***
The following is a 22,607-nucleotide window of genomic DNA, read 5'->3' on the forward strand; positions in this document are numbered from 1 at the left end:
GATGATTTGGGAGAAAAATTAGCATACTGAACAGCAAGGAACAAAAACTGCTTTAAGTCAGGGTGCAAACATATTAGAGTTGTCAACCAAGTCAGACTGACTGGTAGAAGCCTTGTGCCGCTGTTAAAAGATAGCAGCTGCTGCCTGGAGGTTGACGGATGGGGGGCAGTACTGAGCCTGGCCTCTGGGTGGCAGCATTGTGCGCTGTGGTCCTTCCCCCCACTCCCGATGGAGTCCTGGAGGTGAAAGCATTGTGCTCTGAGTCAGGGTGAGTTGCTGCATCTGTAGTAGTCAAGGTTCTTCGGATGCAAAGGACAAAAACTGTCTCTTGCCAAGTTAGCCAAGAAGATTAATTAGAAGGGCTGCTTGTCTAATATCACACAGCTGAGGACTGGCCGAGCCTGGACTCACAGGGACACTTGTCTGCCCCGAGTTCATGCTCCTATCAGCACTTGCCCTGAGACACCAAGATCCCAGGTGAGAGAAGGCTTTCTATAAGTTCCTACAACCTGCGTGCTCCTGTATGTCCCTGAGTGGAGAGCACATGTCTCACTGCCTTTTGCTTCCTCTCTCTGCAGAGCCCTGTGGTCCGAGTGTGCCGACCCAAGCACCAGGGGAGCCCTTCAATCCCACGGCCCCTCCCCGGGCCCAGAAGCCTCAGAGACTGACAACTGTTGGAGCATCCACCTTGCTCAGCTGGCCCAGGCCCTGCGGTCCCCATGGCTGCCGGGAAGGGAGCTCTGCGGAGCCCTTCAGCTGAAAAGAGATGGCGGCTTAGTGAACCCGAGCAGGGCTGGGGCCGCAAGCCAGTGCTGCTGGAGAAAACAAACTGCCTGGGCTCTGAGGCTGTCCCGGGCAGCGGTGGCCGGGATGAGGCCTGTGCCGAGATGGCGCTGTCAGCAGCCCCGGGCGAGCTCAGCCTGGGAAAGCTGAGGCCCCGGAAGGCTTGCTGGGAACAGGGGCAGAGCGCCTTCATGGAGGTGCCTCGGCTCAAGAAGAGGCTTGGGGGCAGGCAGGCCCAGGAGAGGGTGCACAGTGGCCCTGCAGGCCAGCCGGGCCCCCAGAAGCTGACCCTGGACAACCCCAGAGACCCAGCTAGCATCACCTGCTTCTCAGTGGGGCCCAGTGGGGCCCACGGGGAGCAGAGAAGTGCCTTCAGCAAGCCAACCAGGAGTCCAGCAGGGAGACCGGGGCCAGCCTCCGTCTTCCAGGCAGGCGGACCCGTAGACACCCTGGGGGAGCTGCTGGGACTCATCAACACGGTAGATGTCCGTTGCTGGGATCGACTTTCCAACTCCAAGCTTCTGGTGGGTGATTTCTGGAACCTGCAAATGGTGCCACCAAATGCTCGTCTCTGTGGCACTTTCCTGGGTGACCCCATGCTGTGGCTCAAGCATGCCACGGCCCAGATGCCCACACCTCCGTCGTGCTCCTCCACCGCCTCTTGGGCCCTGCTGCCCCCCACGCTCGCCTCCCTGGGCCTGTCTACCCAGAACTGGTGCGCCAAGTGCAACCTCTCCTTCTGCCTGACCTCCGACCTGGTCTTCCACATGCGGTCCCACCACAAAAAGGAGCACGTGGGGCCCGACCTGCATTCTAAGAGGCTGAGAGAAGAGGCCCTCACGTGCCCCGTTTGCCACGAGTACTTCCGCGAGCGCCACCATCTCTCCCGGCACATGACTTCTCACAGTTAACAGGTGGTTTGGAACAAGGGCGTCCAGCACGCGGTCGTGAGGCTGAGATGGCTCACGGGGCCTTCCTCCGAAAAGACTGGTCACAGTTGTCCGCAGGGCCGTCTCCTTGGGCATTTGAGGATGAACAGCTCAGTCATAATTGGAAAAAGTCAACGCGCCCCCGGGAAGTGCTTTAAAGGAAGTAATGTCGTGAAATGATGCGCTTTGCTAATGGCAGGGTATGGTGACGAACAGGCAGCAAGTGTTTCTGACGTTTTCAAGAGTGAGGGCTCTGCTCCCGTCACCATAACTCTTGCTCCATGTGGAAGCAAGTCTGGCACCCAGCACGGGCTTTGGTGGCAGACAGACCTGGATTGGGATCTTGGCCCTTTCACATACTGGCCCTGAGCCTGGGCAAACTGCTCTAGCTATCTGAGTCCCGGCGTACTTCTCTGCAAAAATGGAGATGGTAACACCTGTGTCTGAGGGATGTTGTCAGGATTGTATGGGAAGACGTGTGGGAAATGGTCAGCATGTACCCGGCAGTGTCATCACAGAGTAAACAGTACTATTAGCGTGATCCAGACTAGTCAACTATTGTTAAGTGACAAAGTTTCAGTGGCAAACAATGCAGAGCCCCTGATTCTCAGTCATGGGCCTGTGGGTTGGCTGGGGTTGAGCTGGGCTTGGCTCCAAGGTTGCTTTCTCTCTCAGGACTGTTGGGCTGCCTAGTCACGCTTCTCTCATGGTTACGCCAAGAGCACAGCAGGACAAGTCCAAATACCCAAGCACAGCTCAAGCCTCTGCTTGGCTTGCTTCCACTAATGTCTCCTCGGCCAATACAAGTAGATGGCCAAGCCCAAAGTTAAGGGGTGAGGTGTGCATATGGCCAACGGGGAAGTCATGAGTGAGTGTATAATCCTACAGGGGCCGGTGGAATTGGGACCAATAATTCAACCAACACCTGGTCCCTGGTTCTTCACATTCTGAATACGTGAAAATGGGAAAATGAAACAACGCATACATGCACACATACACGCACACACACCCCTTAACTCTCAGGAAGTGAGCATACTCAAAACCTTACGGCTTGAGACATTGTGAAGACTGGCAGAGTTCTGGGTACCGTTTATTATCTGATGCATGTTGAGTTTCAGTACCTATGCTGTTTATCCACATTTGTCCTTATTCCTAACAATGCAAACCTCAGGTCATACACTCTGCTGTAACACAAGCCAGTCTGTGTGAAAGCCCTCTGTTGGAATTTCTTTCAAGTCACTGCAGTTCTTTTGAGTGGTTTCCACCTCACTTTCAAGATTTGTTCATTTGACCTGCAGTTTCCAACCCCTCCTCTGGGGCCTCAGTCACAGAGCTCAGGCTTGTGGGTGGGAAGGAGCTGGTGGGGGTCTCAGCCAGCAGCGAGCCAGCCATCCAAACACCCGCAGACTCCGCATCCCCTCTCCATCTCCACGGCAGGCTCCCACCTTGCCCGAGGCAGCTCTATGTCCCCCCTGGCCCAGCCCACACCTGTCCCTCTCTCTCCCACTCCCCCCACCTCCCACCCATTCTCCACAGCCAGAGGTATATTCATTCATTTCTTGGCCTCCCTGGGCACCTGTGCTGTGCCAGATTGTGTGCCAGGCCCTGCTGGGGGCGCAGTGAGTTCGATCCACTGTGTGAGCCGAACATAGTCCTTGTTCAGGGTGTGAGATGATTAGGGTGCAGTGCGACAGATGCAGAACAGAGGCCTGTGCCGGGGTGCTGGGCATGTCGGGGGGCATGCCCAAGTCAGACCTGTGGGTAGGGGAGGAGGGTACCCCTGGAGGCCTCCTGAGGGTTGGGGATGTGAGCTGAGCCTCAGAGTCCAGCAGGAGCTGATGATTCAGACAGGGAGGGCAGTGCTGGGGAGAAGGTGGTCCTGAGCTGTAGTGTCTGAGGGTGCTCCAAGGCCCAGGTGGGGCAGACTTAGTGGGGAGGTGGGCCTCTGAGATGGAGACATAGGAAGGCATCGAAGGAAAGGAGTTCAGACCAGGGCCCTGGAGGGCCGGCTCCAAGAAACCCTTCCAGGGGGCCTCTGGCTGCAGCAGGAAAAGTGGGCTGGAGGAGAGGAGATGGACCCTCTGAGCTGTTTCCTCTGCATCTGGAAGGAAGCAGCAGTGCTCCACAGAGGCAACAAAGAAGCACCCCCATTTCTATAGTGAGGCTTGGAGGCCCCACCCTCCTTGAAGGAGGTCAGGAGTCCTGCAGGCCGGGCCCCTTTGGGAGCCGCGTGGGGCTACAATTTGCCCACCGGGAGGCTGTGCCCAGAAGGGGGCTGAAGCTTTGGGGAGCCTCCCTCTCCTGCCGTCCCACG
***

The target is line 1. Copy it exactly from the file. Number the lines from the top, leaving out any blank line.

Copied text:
The following is a 22,607-nucleotide window of genomic DNA, read 5'->3' on the forward strand; positions in this document are numbered from 1 at the left end: